Texas Attorney General Ken Paxton sues Griddy Energy Company after customers hit with high energy bills

AUSTIN – Attorney General Ken Paxton filed a lawsuit against Griddy, LLC for “violating the Texas Deceptive Trade Practices Act through false, misleading, and deceptive advertising and marketing practices,” according to a news release sent by Paxton’s office.

During the February winter freeze, multiple Texas power companies left millions of Texans without power and heat during record-low temperatures across the state.

“Griddy passed skyrocketing energy costs to customers with little to no warning, resulting in consumers paying hundreds or even thousands of dollars each day for electricity,” the news release said.

READ MORE: Griddy customers moved to other electricity providers after ERCOT boots it from Texas market

“Griddy misled Texans and signed them up for services which, in a time of crisis, resulted in individual Texans each losing thousands of dollars. As Texans struggled to survive this winter storm, Griddy made the suffering even worse as it debited outrageous amounts each day. As the first lawsuit filed by my office to confront the outrageous failure of power companies, I will hold Griddy accountable for their escalation of this winter storm disaster,” said Paxton. “My office will not allow Texans to be deceived or exploited by unlawful behavior and deceptive business practices.”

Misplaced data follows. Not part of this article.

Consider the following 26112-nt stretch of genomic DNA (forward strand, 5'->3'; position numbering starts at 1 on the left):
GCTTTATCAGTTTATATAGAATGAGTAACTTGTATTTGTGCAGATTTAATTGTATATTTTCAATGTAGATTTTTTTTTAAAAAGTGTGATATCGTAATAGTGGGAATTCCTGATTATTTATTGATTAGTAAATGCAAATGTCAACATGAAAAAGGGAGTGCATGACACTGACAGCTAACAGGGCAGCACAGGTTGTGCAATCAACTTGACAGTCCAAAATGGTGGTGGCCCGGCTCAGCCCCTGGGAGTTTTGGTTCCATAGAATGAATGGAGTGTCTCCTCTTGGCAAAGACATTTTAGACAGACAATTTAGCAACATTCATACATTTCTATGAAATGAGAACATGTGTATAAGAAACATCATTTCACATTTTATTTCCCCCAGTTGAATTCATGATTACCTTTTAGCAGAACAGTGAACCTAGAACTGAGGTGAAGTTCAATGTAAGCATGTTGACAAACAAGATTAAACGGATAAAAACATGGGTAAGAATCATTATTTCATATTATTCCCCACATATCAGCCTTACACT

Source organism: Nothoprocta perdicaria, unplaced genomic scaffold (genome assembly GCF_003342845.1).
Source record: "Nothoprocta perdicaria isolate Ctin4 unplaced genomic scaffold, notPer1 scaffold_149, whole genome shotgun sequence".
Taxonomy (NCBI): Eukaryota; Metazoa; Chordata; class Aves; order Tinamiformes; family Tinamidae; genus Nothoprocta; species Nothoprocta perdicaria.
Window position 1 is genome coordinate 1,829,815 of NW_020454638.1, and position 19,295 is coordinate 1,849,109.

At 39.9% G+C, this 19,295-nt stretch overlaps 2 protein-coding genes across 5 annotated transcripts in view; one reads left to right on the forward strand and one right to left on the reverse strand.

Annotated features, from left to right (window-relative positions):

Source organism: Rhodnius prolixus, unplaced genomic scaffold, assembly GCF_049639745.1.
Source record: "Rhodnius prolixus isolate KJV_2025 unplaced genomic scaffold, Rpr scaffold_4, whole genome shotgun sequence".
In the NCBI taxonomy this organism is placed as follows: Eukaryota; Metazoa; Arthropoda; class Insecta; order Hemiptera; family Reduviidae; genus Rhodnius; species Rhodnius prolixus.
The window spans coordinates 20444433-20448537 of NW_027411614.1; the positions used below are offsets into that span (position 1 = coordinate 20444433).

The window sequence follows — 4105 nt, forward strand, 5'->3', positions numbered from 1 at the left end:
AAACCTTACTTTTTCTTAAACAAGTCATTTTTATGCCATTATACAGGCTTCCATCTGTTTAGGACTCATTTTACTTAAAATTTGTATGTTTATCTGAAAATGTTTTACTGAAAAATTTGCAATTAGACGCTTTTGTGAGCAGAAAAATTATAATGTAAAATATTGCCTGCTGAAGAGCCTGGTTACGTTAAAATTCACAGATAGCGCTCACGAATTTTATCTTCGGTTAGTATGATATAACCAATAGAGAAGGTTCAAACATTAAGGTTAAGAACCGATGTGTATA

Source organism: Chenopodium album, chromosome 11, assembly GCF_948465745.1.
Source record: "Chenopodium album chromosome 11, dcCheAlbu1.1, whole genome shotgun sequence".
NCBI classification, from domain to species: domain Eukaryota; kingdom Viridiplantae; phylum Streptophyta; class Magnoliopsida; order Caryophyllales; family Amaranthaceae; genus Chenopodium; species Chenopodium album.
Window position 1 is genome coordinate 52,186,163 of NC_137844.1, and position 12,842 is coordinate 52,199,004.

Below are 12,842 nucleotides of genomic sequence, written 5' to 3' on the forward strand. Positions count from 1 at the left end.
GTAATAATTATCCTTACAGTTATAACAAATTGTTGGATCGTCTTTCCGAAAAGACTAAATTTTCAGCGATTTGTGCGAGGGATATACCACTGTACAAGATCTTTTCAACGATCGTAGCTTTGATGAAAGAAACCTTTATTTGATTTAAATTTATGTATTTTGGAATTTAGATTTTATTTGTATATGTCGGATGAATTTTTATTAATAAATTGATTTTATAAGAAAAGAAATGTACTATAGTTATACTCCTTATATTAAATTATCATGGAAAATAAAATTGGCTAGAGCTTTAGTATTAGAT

The lawsuit is seeking injunctive relief from Griddy to ensure that “the Texans it serves will receive truthful and accurate energy service in the future, and to have the court order refunds from available sources,” the news release said.

Harris County Attorney Christian D. Menefee released the following statement in regards to the lawsuit:

“I am glad to see today the Attorney General sued Griddy for its deceptive practices and its charging Texans, including Harris County residents, excessive electricity rates during Winter Storm Uri. This is but a first step to hold companies accountable for the suffering Texans experienced during and after the power grid failure. I am proud of my office’s efforts to protect Harris County residents from deceptive business practices—our county is leading the state on addressing the important issue of price gouging. Tomorrow, I am heading to Austin to testify before the Texas House’s Business and Industry Committee about changes they can make to the law to enable my office and other local governments to be more involved in the fight for consumer protection.”

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